Mammy tells her, "Honey child, you done had a baby. You ain't never gun a be 19 inches again."
I think those are some of the wisest words of the entire show and lately they have been circulating through my mind a lot.
My little nursling will be 7 months old soon and my body is still not back to how it was before I was pregnant with her. Even though I've been back to my original weight for a few months (breastfeeding works wonders on my metabolism) my body is still different. I'm sure you wouldn't notice anything by looking at me, but I've lived in my body for a quarter of century and I can tell you that things aren't the same as before-- my hips are wider, my chest is a bit more saggy, my core muscles aren't quite as tight, and I have six purple marks on my side that remind me my belly really can stretch to an unfathomable size.
I just have to keep telling myself, "Heather child, you done had two babies. Your body ain't never gun a be the same again."
It has taken me awhile to come to terms with it, but it is true. No matter how hard I try my body is never gone to be the same as it was before I had my children. My children are literally parts of myself and they exist because my body sacrificed blood, cells, calcium, iron and millions of other particles to make them. I am literally missing pieces of my body that I will never be able to get back because they are now walking, talking, breathing, laughing, crying, and living in the form of two beautiful children. Becoming a mother, even if you don't physically give birth to a child, requires a huge sacrifice from your body and spirit. It is a sacrifice, that according to Elder Bruce C. Hafen of the First Quorum of the Seventy and his wife Marie K. Hafen, greatly parallels the sacrifice made by our Savior, they said:
"Just as a mother's body may be permanently marked with the signs of pregnancy and childbirth, [the Savior] said, 'I have graven thee upon the palms of my hands' (1 Ne. 21:15–16). For both a mother and the Savior, those marks memorialize a wrenching sacrifice--the sacrifice of begetting life--for her, physical birth; for him, spiritual rebirth" ("'Eve Heard All These Things and Was Glad': Grace and Learning by Experience," in Dawn Hall Anderson and Susette Fletcher Green, eds.,Women in the Covenant of Grace: Talks Selected from the 1993 Women's Conference [Salt Lake City: Deseret Book, 1994], p. 29)."I gives me strength to remember that just as Christ bears marks in his hands, feet and side as symbols of his blood sacrifice; I too have stretch marks on my side that bear testimony to my sacrifice of blood and my willingness to bring life into the world. I find strength to go forward with my mothering by remembering that just as Christ's body was resurrected, making him complete physically and spiritually, that my body is constantly renewing itself and that one day I too will be complete, physically and spiritually. I also know that my joy is more full because of my children and that because of the sacrifice my body has made life will go forward and my family will go on eternally.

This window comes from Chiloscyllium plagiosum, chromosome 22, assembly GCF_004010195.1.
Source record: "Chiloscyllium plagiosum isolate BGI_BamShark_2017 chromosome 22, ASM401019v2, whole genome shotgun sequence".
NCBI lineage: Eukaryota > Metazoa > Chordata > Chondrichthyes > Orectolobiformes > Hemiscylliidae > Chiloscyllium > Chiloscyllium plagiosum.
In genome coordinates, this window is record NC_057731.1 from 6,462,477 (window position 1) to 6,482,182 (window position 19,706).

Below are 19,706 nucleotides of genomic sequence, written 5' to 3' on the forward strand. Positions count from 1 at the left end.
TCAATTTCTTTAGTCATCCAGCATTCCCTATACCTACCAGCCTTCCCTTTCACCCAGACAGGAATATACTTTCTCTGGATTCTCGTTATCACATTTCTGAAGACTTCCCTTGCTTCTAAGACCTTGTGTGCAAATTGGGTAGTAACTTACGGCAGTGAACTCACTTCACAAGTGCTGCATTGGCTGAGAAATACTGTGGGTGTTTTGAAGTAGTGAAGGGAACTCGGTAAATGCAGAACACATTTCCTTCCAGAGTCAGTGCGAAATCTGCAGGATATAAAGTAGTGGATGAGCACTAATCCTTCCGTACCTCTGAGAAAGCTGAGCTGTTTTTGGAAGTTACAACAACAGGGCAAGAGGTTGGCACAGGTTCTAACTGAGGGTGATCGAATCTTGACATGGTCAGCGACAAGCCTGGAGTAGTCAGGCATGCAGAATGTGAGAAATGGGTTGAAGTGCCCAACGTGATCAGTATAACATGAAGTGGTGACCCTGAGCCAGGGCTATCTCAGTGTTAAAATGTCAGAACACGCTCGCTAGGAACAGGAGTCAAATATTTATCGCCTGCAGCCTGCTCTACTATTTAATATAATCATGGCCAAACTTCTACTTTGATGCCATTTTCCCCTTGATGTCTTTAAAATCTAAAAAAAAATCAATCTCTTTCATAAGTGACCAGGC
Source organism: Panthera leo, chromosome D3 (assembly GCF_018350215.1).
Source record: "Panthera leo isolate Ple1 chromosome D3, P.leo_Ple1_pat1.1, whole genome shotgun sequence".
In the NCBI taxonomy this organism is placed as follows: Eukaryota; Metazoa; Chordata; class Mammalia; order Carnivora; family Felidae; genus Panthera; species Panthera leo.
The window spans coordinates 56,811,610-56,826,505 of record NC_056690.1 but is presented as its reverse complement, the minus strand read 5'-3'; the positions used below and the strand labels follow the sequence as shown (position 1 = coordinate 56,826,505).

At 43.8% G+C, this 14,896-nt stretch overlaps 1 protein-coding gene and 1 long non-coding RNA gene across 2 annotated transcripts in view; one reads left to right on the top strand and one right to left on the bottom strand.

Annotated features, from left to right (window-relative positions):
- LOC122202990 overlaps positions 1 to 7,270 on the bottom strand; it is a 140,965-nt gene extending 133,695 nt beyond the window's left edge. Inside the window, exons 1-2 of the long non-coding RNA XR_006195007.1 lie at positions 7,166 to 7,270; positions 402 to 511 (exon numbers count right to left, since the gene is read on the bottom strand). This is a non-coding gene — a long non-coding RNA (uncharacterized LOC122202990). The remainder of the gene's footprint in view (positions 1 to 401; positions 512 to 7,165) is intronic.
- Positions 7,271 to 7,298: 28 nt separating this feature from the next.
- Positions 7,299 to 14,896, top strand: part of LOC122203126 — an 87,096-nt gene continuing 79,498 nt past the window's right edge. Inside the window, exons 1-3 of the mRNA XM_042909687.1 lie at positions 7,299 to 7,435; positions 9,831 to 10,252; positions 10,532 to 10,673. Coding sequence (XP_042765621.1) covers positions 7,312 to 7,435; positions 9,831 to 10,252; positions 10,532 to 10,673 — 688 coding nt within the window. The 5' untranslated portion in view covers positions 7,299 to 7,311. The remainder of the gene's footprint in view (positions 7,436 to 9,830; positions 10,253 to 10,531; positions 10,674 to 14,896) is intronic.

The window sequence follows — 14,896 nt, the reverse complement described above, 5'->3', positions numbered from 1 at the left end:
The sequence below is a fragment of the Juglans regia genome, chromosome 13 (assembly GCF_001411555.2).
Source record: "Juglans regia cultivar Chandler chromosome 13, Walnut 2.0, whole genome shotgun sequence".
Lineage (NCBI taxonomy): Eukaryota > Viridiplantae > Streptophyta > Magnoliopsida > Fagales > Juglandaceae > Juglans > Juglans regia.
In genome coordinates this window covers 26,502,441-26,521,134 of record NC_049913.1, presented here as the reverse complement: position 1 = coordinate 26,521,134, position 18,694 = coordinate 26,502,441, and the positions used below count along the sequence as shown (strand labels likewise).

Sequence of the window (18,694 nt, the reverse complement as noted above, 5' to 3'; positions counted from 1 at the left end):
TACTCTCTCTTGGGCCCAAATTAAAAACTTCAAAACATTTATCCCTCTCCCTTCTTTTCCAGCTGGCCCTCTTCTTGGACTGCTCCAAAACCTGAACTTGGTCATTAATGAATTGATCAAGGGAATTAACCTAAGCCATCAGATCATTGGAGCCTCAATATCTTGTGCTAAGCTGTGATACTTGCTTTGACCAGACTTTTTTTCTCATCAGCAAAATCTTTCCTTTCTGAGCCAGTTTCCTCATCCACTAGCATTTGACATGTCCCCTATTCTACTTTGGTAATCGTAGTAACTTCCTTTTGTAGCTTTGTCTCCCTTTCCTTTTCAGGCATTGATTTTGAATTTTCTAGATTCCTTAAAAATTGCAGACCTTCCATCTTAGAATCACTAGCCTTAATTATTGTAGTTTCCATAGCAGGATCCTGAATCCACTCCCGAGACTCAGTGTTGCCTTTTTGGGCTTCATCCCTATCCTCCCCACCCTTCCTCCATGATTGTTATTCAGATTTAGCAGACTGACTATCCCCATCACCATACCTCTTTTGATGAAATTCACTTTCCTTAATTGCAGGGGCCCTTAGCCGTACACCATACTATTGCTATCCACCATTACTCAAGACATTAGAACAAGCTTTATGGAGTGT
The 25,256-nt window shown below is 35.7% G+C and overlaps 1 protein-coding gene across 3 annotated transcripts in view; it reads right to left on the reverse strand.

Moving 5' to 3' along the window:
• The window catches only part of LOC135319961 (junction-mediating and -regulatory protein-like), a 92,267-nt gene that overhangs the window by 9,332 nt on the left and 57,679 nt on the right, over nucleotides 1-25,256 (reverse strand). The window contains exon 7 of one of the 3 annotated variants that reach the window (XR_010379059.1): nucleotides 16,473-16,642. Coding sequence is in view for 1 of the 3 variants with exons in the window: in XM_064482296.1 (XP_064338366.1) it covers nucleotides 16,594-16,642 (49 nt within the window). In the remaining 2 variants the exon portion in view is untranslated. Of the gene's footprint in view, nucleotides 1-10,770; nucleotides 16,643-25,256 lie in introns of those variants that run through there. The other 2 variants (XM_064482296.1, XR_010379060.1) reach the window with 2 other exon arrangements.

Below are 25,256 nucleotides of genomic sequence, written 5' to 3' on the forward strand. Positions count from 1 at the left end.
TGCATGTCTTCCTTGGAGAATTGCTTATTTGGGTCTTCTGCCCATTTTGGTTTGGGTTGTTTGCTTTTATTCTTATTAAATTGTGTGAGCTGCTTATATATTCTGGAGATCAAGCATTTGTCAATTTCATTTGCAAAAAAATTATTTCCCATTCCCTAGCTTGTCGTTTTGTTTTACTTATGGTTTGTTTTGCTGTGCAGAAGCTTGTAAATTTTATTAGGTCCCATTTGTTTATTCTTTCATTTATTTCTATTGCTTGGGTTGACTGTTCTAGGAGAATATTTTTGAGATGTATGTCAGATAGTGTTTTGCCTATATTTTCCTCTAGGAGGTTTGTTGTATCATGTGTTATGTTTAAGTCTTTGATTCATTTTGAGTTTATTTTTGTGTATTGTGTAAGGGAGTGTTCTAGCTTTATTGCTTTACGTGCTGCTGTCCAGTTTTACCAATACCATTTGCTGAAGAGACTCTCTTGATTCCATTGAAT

So for all the mothers our there I want to remind you to rejoice in your stretch marks, to be grateful for your extra weight and wider hips, to accept your c-section scar, and to find joy in the tired bags under your eyes because they are symbols of your sacrifice.
For all you who have yet to become mothers I want to remind you to rejoice in the blood you shed each month because it is a beautiful symbol of hope and it bears testimony to the promise of continuing life.
And for all you women who are struggling with loving and accepting your body I want to remind you that anything or anyone that belittles, exploits, demeans, or mistrusts your body is not from God. Your body is beautiful, mind boggling amazing, and so deeply symbolic of Christ. Also, remember that in the eternal scheme of things-- frankly my dear, no one will give a damn if you had a 19 inch waist or not. If you are shocked by my swearing, you need to watch the end of Gone with the Wind :)